In the meantime, smaller vessels are being pushed toward decarbonisation by local regulations in some parts of the world.

On the west coast of the US, for example, the California Air Resources Board approved rules that would require harbour craft to adopt zero-emissions technology where feasible, with all other vessels having to adopt cleaner Tier 3 or Tier 4 engines, in rules that will be phased in through the end of 2032.

And the state is where Crowley is working to introduce its first electric tug, the eWolf.

Crowley senior vice president Matthew Yacavone told the Green Seas Fuels Forum that an all-electric tug is a unique solution that works in some ports.

“We think that the more long-term solution, at least in the tug fleet, is both a hydrogen fuel cell and then also a dual-fuel diesel Tier 4 [engine] with battery and hybrid technology going forward,” he said.

Yacavone told the audience that California’s approach is having a trickle-down effect, driving change across west coast trade lanes.

“We’re fortunate that we have California leading the way,” he said.


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Three of shipping’s first movers in powering ships by methanol, who took to the stage in Green Seas’ first live event, spoke optimistically of the hunt for finding the greener versions of the lower-carbon alternative fuel.

Their comments at the Green Seas Fuels Forum in New York came as methanol has been a growing feature of the newbuilding orderbook, particularly in the container shipping sector.

But conventional methanol has carbon in its chemical formula and greenhouse gas emissions in its supply chain, meaning shipping companies aiming for even deeper cuts will need greener forms of the fuel, such as bio-methanol or e-methanol produced using captured carbon and hydrogen made from renewable energy.

Click here to listen, or subscribe to the podcast on Google Podcasts, Apple Podcasts, Stitcher, Pandora, Spotify and Soundcloud.


‘Window of opportunity’: Green group urges action ahead of key IMO meeting

Opportunity Green has joined the chorus of environmental groups that are urging the International Maritime Organization to not only commit to setting a 2050 target for shipping that keeps it in line with the Paris Agreement but also adopt new milestones in 2030 and 2040.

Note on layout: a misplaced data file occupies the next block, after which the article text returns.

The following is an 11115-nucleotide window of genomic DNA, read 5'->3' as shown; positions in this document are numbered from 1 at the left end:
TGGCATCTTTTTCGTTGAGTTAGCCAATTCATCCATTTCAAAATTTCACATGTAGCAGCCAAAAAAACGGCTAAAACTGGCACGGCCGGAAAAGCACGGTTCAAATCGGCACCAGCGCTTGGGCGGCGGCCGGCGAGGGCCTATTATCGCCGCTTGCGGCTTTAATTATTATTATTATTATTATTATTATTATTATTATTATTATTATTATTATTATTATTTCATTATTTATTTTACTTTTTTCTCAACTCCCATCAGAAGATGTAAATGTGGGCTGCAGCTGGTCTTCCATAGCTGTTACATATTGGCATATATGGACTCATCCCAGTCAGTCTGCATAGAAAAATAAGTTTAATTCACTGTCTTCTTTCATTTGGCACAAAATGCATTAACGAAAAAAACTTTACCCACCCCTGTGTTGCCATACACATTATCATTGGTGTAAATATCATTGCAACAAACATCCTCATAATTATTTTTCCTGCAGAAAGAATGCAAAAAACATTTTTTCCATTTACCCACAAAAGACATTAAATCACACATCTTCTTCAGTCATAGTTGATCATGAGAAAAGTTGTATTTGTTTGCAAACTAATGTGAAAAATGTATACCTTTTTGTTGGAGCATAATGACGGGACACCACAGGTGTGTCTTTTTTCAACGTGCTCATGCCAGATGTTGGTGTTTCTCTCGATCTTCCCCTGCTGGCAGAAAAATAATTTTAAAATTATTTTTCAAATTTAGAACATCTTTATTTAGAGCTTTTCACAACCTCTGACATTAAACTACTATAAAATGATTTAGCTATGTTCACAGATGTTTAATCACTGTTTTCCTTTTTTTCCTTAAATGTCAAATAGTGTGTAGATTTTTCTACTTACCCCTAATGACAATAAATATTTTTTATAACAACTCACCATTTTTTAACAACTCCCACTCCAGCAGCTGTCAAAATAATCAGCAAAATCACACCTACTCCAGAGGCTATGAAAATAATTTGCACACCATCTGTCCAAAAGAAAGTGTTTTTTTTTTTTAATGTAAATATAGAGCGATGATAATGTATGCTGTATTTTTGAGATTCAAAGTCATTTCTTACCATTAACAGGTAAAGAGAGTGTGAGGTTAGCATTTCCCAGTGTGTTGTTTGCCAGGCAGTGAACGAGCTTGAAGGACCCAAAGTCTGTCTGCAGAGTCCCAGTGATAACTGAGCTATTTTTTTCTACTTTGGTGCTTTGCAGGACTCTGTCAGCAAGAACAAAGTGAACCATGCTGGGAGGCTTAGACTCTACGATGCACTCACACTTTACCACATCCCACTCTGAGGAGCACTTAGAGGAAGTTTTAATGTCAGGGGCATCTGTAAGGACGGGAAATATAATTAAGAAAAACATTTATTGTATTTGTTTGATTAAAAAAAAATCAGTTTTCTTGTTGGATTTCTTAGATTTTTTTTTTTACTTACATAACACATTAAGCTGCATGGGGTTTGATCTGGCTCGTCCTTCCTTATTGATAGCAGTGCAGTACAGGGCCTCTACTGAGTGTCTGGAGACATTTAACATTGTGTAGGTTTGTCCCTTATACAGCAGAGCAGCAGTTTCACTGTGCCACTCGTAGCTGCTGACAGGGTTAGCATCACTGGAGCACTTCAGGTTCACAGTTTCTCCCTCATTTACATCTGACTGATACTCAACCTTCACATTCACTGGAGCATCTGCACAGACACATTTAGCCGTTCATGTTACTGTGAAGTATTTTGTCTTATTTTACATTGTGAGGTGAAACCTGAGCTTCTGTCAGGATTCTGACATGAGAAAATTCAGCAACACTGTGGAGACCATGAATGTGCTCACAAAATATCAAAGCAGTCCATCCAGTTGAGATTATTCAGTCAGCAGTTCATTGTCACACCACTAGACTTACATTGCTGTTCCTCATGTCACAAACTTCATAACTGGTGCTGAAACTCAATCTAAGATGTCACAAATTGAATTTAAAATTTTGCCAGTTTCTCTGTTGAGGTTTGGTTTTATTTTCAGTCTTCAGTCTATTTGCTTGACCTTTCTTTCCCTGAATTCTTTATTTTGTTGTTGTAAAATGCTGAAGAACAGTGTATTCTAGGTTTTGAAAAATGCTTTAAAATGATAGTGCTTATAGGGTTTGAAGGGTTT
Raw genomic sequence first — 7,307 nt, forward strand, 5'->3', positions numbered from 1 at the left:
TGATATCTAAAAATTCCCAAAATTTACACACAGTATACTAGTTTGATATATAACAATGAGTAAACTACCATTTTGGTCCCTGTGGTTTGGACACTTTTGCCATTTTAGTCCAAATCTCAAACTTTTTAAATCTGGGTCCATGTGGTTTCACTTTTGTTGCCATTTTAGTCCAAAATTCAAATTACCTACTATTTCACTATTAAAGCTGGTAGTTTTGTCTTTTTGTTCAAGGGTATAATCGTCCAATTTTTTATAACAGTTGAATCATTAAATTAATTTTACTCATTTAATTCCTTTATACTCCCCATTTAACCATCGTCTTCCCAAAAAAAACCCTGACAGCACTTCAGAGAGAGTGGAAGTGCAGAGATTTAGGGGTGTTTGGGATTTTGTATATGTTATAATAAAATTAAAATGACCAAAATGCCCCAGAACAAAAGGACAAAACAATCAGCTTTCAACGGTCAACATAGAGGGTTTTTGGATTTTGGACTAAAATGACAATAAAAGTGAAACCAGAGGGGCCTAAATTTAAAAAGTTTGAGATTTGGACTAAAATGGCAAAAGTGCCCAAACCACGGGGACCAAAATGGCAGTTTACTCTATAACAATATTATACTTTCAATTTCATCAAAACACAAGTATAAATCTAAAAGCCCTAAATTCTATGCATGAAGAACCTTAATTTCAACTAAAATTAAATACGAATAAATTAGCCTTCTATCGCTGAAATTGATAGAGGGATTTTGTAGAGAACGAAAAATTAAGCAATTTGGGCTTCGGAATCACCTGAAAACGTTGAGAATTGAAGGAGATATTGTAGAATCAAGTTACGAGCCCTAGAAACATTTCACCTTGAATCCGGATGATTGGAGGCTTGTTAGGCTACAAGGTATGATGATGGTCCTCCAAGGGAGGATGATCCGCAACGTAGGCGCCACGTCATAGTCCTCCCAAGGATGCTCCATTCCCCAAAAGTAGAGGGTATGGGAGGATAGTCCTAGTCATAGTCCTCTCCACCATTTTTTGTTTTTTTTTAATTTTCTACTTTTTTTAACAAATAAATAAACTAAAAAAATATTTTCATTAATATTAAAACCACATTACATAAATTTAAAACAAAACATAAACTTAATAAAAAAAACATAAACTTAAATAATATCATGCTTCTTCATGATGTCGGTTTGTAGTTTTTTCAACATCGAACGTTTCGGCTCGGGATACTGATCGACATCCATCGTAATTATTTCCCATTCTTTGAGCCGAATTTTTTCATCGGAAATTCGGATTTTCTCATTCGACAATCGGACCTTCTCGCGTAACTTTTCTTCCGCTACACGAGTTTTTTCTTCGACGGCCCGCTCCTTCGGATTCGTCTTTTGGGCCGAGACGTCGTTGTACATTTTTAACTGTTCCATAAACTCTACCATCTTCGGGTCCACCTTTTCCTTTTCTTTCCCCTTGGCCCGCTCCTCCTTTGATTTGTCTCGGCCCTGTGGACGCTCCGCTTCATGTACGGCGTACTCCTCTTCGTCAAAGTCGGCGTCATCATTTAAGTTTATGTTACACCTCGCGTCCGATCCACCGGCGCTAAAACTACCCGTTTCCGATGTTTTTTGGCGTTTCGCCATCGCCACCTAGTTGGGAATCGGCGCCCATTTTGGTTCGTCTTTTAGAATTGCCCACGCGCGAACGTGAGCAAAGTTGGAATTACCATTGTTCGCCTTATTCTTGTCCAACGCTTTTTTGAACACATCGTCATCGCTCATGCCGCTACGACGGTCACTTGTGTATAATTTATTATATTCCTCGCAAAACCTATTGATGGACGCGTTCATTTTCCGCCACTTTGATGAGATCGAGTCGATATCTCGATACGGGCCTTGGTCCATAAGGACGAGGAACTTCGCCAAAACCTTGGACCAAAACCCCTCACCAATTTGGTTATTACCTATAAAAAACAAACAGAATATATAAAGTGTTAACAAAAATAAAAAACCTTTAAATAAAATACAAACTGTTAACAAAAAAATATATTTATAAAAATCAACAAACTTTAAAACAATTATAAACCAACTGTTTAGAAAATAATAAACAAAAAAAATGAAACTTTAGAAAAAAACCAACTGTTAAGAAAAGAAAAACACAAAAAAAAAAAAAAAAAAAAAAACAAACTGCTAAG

The NGO, which seeks legal avenues to tackle climate change, said the key round of talks by an IMO working group next week is one of the last opportunities for member nations to weigh in before the United Nations shipping regulator is scheduled to agree a revised greenhouse gas strategy.

The IMO’s current targets aim for a 50% cut in shipping’s greenhouse gas footprint by 2050, and many IMO delegations have voiced support for ratcheting that down to zero or net zero emissions.

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UN strikes $55m VLCC deal with Euronav to replace ‘time bomb’ tanker

Gary Dixon reports that the United Nations has struck a $55m deal with Euronav to buy a VLCC to receive more than 1.14m barrels of oil from a disintegrating tanker off the coast of Yemen.

The ship, which the UN has not identified, is currently in dry dock for modifications and is expected to arrive in early May for the operation to remove the oil from the 407,000-dwt FSO Safer (built 1976).

The FSO Safer is one of the largest vessels ever built and has been positioned off the Yemeni coast for more than 30 years. However, Euronav said now it has become a “real danger”, and has been described in the past as a “ticking time bomb”.

Click here to read the story.